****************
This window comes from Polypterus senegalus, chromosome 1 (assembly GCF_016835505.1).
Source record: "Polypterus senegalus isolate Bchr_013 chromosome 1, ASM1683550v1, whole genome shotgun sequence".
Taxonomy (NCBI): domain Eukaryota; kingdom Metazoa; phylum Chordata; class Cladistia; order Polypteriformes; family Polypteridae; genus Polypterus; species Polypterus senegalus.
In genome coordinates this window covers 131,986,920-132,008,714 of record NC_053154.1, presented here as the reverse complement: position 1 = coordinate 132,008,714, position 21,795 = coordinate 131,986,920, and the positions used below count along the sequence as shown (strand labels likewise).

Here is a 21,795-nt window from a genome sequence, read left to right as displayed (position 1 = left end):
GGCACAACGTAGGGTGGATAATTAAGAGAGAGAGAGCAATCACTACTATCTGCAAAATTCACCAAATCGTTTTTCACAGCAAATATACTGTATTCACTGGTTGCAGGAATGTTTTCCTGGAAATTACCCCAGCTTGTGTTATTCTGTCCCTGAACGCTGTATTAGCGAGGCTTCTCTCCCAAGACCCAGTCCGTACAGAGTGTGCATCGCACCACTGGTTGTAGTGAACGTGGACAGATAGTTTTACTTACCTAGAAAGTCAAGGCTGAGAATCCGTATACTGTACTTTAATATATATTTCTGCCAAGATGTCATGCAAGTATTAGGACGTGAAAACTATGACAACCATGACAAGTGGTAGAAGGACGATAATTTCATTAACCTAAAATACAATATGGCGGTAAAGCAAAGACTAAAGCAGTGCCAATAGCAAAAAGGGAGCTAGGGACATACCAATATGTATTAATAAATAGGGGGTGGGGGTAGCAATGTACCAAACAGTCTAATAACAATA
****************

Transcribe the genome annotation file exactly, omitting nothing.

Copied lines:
This window comes from Polypterus senegalus, chromosome 1 (assembly GCF_016835505.1).
Source record: "Polypterus senegalus isolate Bchr_013 chromosome 1, ASM1683550v1, whole genome shotgun sequence".
Taxonomy (NCBI): domain Eukaryota; kingdom Metazoa; phylum Chordata; class Cladistia; order Polypteriformes; family Polypteridae; genus Polypterus; species Polypterus senegalus.
In genome coordinates this window covers 131,986,920-132,008,714 of record NC_053154.1, presented here as the reverse complement: position 1 = coordinate 132,008,714, position 21,795 = coordinate 131,986,920, and the positions used below count along the sequence as shown (strand labels likewise).

Here is a 21,795-nt window from a genome sequence, read left to right as displayed (position 1 = left end):
GGCACAACGTAGGGTGGATAATTAAGAGAGAGAGAGCAATCACTACTATCTGCAAAATTCACCAAATCGTTTTTCACAGCAAATATACTGTATTCACTGGTTGCAGGAATGTTTTCCTGGAAATTACCCCAGCTTGTGTTATTCTGTCCCTGAACGCTGTATTAGCGAGGCTTCTCTCCCAAGACCCAGTCCGTACAGAGTGTGCATCGCACCACTGGTTGTAGTGAACGTGGACAGATAGTTTTACTTACCTAGAAAGTCAAGGCTGAGAATCCGTATACTGTACTTTAATATATATTTCTGCCAAGATGTCATGCAAGTATTAGGACGTGAAAACTATGACAACCATGACAAGTGGTAGAAGGACGATAATTTCATTAACCTAAAATACAATATGGCGGTAAAGCAAAGACTAAAGCAGTGCCAATAGCAAAAAGGGAGCTAGGGACATACCAATATGTATTAATAAATAGGGGGTGGGGGTAGCAATGTACCAAACAGTCTAATAACAATA